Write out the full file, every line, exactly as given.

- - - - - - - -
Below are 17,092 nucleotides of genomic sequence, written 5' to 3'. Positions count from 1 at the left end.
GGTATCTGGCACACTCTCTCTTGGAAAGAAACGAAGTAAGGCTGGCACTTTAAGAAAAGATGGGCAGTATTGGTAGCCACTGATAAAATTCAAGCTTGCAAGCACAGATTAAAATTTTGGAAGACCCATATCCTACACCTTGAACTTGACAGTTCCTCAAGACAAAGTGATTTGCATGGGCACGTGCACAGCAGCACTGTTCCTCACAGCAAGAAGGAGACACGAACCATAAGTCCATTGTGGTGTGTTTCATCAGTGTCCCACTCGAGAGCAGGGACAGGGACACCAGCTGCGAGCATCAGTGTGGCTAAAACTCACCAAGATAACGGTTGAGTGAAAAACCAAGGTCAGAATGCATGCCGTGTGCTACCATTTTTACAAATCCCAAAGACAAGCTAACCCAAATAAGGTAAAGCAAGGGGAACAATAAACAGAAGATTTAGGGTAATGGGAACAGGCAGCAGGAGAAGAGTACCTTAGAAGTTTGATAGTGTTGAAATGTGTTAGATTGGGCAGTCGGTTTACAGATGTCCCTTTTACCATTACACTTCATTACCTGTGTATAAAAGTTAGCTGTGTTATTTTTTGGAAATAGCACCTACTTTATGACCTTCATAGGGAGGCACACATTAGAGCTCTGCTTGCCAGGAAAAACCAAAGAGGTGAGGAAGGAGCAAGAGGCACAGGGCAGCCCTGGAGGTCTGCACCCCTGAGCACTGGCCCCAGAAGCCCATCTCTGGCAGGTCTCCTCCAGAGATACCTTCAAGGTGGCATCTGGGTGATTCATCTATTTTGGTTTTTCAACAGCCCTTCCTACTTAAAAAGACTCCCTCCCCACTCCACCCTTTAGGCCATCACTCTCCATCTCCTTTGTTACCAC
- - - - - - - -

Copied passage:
Below are 17,092 nucleotides of genomic sequence, written 5' to 3'. Positions count from 1 at the left end.
GGTATCTGGCACACTCTCTCTTGGAAAGAAACGAAGTAAGGCTGGCACTTTAAGAAAAGATGGGCAGTATTGGTAGCCACTGATAAAATTCAAGCTTGCAAGCACAGATTAAAATTTTGGAAGACCCATATCCTACACCTTGAACTTGACAGTTCCTCAAGACAAAGTGATTTGCATGGGCACGTGCACAGCAGCACTGTTCCTCACAGCAAGAAGGAGACACGAACCATAAGTCCATTGTGGTGTGTTTCATCAGTGTCCCACTCGAGAGCAGGGACAGGGACACCAGCTGCGAGCATCAGTGTGGCTAAAACTCACCAAGATAACGGTTGAGTGAAAAACCAAGGTCAGAATGCATGCCGTGTGCTACCATTTTTACAAATCCCAAAGACAAGCTAACCCAAATAAGGTAAAGCAAGGGGAACAATAAACAGAAGATTTAGGGTAATGGGAACAGGCAGCAGGAGAAGAGTACCTTAGAAGTTTGATAGTGTTGAAATGTGTTAGATTGGGCAGTCGGTTTACAGATGTCCCTTTTACCATTACACTTCATTACCTGTGTATAAAAGTTAGCTGTGTTATTTTTTGGAAATAGCACCTACTTTATGACCTTCATAGGGAGGCACACATTAGAGCTCTGCTTGCCAGGAAAAACCAAAGAGGTGAGGAAGGAGCAAGAGGCACAGGGCAGCCCTGGAGGTCTGCACCCCTGAGCACTGGCCCCAGAAGCCCATCTCTGGCAGGTCTCCTCCAGAGATACCTTCAAGGTGGCATCTGGGTGATTCATCTATTTTGGTTTTTCAACAGCCCTTCCTACTTAAAAAGACTCCCTCCCCACTCCACCCTTTAGGCCATCACTCTCCATCTCCTTTGTTACCAC